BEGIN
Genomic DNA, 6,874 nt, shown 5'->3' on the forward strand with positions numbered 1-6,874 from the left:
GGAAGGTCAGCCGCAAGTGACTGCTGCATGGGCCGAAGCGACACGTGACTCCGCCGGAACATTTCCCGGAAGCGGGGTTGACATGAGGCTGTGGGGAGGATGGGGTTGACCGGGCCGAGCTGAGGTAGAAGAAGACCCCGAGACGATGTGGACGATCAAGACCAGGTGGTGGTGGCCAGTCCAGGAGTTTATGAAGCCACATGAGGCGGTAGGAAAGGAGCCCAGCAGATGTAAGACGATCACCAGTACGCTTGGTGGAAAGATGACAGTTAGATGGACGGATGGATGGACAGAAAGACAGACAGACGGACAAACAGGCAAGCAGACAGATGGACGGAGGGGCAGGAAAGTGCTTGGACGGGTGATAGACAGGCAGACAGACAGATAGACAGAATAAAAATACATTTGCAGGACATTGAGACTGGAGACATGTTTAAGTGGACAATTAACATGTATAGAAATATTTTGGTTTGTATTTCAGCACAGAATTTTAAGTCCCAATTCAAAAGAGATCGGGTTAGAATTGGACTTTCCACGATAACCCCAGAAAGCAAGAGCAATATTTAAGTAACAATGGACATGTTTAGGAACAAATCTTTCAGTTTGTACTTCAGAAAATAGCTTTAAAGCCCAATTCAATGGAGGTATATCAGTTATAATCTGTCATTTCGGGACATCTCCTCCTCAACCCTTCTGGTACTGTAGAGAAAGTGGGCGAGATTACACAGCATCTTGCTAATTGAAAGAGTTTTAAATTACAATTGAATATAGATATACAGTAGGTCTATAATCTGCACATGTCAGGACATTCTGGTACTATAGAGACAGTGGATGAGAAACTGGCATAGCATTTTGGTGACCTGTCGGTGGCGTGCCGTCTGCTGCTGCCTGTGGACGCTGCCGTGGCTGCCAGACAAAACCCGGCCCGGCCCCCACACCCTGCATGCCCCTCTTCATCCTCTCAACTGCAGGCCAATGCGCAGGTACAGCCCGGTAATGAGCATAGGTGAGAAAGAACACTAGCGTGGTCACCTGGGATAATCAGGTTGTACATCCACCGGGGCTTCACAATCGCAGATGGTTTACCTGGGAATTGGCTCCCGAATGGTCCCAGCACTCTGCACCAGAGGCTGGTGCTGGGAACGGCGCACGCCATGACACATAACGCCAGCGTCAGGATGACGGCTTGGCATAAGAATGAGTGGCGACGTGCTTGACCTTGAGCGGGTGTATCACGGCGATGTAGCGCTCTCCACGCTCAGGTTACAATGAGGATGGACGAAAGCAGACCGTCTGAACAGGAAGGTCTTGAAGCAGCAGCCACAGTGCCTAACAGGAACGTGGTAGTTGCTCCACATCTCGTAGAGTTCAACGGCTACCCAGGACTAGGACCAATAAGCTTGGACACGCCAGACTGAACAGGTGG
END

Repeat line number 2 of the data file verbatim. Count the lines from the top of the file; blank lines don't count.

GGAAGGTCAGCCGCAAGTGACTGCTGCATGGGCCGAAGCGACACGTGACTCCGCCGGAACATTTCCCGGAAGCGGGGTTGACATGAGGCTGTGGGGAGGATGGGGTTGACCGGGCCGAGCTGAGGTAGAAGAAGACCCCGAGACGATGTGGACGATCAAGACCAGGTGGTGGTGGCCAGTCCAGGAGTTTATGAAGCCACATGAGGCGGTAGGAAAGGAGCCCAGCAGATGTAAGACGATCACCAGTACGCTTGGTGGAAAGATGACAGTTAGATGGACGGATGGATGGACAGAAAGACAGACAGACGGACAAACAGGCAAGCAGACAGATGGACGGAGGGGCAGGAAAGTGCTTGGACGGGTGATAGACAGGCAGACAGACAGATAGACAGAATAAAAATACATTTGCAGGACATTGAGACTGGAGACATGTTTAAGTGGACAATTAACATGTATAGAAATATTTTGGTTTGTATTTCAGCACAGAATTTTAAGTCCCAATTCAAAAGAGATCGGGTTAGAATTGGACTTTCCACGATAACCCCAGAAAGCAAGAGCAATATTTAAGTAACAATGGACATGTTTAGGAACAAATCTTTCAGTTTGTACTTCAGAAAATAGCTTTAAAGCCCAATTCAATGGAGGTATATCAGTTATAATCTGTCATTTCGGGACATCTCCTCCTCAACCCTTCTGGTACTGTAGAGAAAGTGGGCGAGATTACACAGCATCTTGCTAATTGAAAGAGTTTTAAATTACAATTGAATATAGATATACAGTAGGTCTATAATCTGCACATGTCAGGACATTCTGGTACTATAGAGACAGTGGATGAGAAACTGGCATAGCATTTTGGTGACCTGTCGGTGGCGTGCCGTCTGCTGCTGCCTGTGGACGCTGCCGTGGCTGCCAGACAAAACCCGGCCCGGCCCCCACACCCTGCATGCCCCTCTTCATCCTCTCAACTGCAGGCCAATGCGCAGGTACAGCCCGGTAATGAGCATAGGTGAGAAAGAACACTAGCGTGGTCACCTGGGATAATCAGGTTGTACATCCACCGGGGCTTCACAATCGCAGATGGTTTACCTGGGAATTGGCTCCCGAATGGTCCCAGCACTCTGCACCAGAGGCTGGTGCTGGGAACGGCGCACGCCATGACACATAACGCCAGCGTCAGGATGACGGCTTGGCATAAGAATGAGTGGCGACGTGCTTGACCTTGAGCGGGTGTATCACGGCGATGTAGCGCTCTCCACGCTCAGGTTACAATGAGGATGGACGAAAGCAGACCGTCTGAACAGGAAGGTCTTGAAGCAGCAGCCACAGTGCCTAACAGGAACGTGGTAGTTGCTCCACATCTCGTAGAGTTCAACGGCTACCCAGGACTAGGACCAATAAGCTTGGACACGCCAGACTGAACAGGTGG